Gov’t reports sustained growth in factory output
The manufacturing sector sustained growth in November even as the country’s chief economist on Friday admitted that high consumer prices had tempered factory output expansion.
The Philippine Statistics Authority’s (PSA) latest Monthly Integrated Survey of Selected Industries report for November 2018 showed that the Volume of Production Index (VoPI) grew 1 percent that month, reversing the 10.1-percent contraction a year ago.
The VoPI, a proxy for total factory output, expanded for the eleventh straight month in November last year, the state planning agency National Economic and Development Authority (Neda) said in a statement.
The PSA attributed the growth in November’s VoPI to higher output in 14 major sectors, led by textiles (up 45.8 percent), miscellaneous manufactures (up 25.6 percent), petroleum products (up 22 percent), tobacco products (up 21.1 percent), paper and paper products (up 15 percent), beverages (up 11.7 percent) and electrical machinery (up 11 percent).
The Value of Production Index (VaPI) also rose by a faster 2.1 percent, a reversal of the 10.6-percent decline in the same month in 2017.
Production of textiles, tobacco, petroleum, miscellaneous manufactures, beverages, paper and paper products, electrical machinery and nonmetallic mineral products posted the biggest growth in the November VaPI, PSA data showed.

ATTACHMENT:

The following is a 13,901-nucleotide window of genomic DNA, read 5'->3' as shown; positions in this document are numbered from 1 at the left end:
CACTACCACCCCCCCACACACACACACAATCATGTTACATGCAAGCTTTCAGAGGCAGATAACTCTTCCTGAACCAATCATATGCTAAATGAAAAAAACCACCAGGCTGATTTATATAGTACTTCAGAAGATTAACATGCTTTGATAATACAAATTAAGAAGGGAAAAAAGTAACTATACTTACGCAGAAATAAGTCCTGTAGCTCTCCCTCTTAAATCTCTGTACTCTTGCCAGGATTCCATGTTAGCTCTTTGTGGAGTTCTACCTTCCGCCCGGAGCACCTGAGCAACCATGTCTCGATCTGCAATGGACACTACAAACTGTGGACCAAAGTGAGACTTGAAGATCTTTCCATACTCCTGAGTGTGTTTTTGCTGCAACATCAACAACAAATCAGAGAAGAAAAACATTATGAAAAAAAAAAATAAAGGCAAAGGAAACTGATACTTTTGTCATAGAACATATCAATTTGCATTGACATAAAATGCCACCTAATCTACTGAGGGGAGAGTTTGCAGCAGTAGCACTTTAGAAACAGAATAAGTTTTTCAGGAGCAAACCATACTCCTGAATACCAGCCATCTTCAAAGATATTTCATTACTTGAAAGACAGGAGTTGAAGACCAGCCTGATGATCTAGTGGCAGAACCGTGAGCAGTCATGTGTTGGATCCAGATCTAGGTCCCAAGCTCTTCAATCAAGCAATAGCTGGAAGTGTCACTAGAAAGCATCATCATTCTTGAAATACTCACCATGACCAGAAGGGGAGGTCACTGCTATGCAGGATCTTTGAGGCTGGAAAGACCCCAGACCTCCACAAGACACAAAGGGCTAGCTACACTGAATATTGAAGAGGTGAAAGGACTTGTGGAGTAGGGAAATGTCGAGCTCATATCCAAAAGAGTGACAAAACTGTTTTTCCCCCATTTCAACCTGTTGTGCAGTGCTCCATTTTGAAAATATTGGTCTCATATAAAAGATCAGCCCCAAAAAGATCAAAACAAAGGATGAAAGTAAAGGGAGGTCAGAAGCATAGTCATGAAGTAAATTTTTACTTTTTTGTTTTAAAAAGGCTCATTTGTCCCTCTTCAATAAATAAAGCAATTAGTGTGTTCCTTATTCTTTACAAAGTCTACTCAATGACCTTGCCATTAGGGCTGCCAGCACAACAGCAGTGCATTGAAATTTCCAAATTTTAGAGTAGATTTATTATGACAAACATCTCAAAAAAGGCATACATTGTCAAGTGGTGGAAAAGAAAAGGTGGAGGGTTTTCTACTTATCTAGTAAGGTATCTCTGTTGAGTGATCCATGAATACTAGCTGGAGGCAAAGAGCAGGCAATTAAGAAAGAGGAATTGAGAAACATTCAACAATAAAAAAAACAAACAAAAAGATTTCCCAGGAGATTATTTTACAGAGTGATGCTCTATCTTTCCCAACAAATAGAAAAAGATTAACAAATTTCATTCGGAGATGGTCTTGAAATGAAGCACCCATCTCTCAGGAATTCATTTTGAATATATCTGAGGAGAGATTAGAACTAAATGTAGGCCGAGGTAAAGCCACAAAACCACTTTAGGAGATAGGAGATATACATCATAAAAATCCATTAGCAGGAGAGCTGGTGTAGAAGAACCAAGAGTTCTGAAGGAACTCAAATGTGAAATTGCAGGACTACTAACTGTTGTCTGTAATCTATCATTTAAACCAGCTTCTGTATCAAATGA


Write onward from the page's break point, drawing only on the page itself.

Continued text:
While noting a sustained manufacturing growth in the first 11 months of last year, Socioeconomic Planning Secretary and Neda chief Ernesto Pernia said “indices showed a declining trend starting on the second half of 2018.”
Pernia attributed the slower growth in factory output to the tempered optimism of businesses and consumers in the fourth quarter of 2018.
The Bangko Sentral ng Pilipinas in December reported that its latest surveys had shown that confidence indices of local businesses and consumers slid to their lowest levels in nearly eight years amid elevated prices, weak peso and higher interest rates.
Pernia nonetheless expressed optimism that business and consumer confidence will rebound given easing inflation, the upcoming midterm elections in May, the rollout of the ambitious “Build, Build, Build” infrastructure program, and the economic reforms being introduced by the Duterte administration.
“The upside factors that can help improve consumer outlook and prop up demand are the sustained slowdown of inflation in December on the back of the decline in rice and oil prices, and a rollback in jeepney fare,” he said.
“We also expect that election-related spending will drive up manufacturing, particularly production of food, beverage, tobacco, printing and paper products,” he added.
Subscribe to INQUIRER PLUS to get access to The Philippine Daily Inquirer & other 70+ titles, share up to 5 gadgets, listen to the news, download as early as 4am & share articles on social media. Call 896 6000.